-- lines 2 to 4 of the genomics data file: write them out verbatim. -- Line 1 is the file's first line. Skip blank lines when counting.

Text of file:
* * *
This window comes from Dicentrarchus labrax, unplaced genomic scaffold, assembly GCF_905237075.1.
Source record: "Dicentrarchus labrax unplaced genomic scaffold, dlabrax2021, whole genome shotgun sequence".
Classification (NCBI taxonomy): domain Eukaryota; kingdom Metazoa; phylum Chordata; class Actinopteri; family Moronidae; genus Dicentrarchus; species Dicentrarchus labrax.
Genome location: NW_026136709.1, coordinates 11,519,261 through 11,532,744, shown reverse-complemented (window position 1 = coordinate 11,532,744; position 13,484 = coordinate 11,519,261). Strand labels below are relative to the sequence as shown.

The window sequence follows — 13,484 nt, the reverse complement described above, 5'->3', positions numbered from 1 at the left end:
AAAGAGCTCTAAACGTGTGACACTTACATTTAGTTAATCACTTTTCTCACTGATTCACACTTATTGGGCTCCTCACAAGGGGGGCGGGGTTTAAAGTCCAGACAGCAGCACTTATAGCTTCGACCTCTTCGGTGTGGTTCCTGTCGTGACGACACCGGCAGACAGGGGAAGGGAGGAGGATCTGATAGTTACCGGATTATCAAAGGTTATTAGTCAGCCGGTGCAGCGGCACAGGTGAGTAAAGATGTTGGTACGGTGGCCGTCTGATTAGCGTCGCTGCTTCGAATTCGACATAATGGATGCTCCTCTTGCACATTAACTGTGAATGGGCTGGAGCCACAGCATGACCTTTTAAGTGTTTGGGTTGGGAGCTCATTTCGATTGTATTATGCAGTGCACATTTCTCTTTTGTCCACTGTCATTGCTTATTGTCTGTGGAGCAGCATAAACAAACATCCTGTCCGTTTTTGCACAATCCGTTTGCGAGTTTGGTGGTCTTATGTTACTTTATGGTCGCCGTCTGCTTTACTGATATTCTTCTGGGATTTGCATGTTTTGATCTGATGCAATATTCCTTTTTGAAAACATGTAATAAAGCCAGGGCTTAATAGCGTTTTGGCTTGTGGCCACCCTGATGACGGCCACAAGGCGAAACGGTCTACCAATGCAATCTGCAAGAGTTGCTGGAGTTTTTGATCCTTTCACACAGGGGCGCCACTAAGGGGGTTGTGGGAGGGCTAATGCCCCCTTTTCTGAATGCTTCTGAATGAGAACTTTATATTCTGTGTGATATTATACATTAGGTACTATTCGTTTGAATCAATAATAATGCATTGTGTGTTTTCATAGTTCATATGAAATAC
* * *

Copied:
Source record: "Dicentrarchus labrax unplaced genomic scaffold, dlabrax2021, whole genome shotgun sequence".
Classification (NCBI taxonomy): domain Eukaryota; kingdom Metazoa; phylum Chordata; class Actinopteri; family Moronidae; genus Dicentrarchus; species Dicentrarchus labrax.
Genome location: NW_026136709.1, coordinates 11,519,261 through 11,532,744, shown reverse-complemented (window position 1 = coordinate 11,532,744; position 13,484 = coordinate 11,519,261). Strand labels below are relative to the sequence as shown.